News From the Trap Lines
Data being collected is showing an significant increase in the number of rats caught in traps. There is also an increase in possums being trapped.
What We Can Expect - Early Ecological Research by Rowley Taylor with comment by Peter Hale
There are some interesting historical observations and accounts here.The full pdf can be sourced at the end of this summary.
You can draw you own conclusions as to the effectiveness of single trap lines targeting rats on the perimeter of large areas with no rodent control and whether any biodiversity gains are made.
“Hundreds of dead rats were reported from the shoreline or floating in Lakes Rotoroa and Rotoiti. This coincided with the germination of most red and mountain beech seed in the region. Seemingly, with the seedbank suddenly gone rodents had to search for new foods, or starve. Our autopsies suggested many were resorting to honeydew. At the rural Gowan Bridge store (near Lake Rotoroa) locals started buying rat poison in mid-October, sales peaked in mid-November, but poison was still selling well in December and there were still more rats than usual around in March 1972.
This rodent “plague” occurred over a wide area including the Lewis Pass, Maruia Valley, Inangahua, Buller Gorge and Nelson Lakes (BW Thomas pers. comm.; PJ O’Regan pers. comm.; pers. obs.)—it was by far the largest I have seen. During visits to Stewart Island and the West Coast Sounds in the 1870s Thomson (1922) was struck by the abundance of Norway rats “in regions uninhabited and almost unvisited by man”. On a wide stretch of mile-long shore in Patterson Inlet, Stewart Island, he found “the whole beach alive with rats which were feeding on the shellfish and stranded animals which the tide had left exposed”. When alarmed they ran to the shelter of the bush, “they were literally in hundreds”.
Such early immense numbers of Norway rats, also reported from Fiordland by Reischek (1888) and Henry (1901), were probably not the result of periodic heavy forest masting. Rather, they likely arose from an abundance of previously unexploited resources and a lack of competition and predation from later arriving ship rats and (in Fiordland) mustelids. Later developments The years 1971 to 1976 were ones of intensified rodent research in New Zealand, stimulated to some extent by the response of rat and mouse populations to the massive 1971 fruiting in both North and South Island forests (Daniel 1978; pers. obs.). A major Ecology Division study continued on the bionomics and diet of ship rats in the Orongorongo Valley near Wellington (Daniel 1972, 1973). Interest also increased in rodent parasites and the role of rats and mice in maintaining and spreading disease (e.g. Brockie 1976; Gibson 1972). Numerous island surveys expanded our knowledge of rodent distribution in northern New Zealand (e.g. Bettesworth 1972; Bettesworth & Anderson 1972), Fiordland (Thomas 1975), Stewart Island (Taylor 1975a) and at the Auckland Islands (Taylor 1975b). A further important impetus to research was Ian Atkinson’s (1973) reconstruction of the Spread of the Ship Rat in New Zealand. Then, with studies of the effects of rats on lizards (Whitaker 1973), tuatara (Crook 1973) and petrels (Imber 1975), we began to really sense the impact of introduced rodents on the New Zealand environment. This culminated in the historic 1976 symposium on the Ecology and Control of Rodents in New Zealand Nature Reserves (Dingwall et al. 1978)and further boosted research into rodent distribution, food habits, reproduction, dispersal ability, interspecific competition, interactions with other species and the steady development of eradication techniques now employed worldwide. Finally, when dealing with rats it pays to remember there are no cast-iron rules. Rodents are very clever animals, and the key to their control and eradication is to understand their life strategies and identify and exploit weak points. In this respect we have made amazing advances in the last 50 years –due mainly to a better understanding of rodent populations and behaviour, the development of second generation anticoagulant poisons, and improved baiting techniques. I have learned never to be surprised.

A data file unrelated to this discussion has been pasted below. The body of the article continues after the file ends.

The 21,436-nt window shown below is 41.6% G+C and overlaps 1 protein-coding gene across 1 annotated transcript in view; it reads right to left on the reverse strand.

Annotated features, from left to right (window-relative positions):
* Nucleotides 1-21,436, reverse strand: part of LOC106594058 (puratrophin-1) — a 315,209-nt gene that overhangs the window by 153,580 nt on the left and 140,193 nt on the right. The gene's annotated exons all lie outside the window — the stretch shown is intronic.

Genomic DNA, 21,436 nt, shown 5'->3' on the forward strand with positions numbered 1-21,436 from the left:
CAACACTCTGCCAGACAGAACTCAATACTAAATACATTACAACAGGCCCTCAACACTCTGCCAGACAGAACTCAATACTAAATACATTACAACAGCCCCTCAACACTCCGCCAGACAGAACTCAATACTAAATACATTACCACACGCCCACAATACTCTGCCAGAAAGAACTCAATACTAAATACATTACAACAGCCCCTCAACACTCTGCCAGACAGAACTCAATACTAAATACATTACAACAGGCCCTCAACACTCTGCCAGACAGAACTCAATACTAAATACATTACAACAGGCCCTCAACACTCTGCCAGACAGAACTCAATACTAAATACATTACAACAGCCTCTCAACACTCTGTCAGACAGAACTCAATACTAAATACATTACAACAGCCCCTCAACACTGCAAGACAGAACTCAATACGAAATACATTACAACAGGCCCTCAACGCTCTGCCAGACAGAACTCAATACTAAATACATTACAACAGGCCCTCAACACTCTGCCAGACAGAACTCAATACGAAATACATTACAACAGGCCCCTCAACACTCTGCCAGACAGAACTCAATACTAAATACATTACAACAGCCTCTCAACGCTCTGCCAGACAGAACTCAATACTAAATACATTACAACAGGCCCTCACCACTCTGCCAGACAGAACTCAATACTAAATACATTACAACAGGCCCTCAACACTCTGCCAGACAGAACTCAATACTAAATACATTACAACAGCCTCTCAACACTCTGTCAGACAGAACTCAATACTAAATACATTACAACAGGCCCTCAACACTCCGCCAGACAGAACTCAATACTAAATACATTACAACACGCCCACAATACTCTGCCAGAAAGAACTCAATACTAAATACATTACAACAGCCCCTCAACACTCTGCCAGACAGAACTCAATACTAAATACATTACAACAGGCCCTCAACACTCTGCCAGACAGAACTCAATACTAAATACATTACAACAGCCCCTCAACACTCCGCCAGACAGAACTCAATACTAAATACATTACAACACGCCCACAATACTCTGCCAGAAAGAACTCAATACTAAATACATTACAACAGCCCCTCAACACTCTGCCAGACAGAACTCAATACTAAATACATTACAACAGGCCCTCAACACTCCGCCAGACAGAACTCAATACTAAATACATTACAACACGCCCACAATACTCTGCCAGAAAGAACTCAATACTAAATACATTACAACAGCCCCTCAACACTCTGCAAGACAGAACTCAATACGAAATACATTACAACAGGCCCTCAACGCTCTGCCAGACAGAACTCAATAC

The Predator Free NZ Trust news contained two articles from Dr Graeme Elliott on the current megamast.
Graeme is a Nelson-based DOC scientist with more than 45 years experience working with endangered species. In the first part he describes what a mast event is and the timeline of the response of predators to this food bounty. In the second part he outlines what is necessary to try and protect vulnerable species on a landscape scale.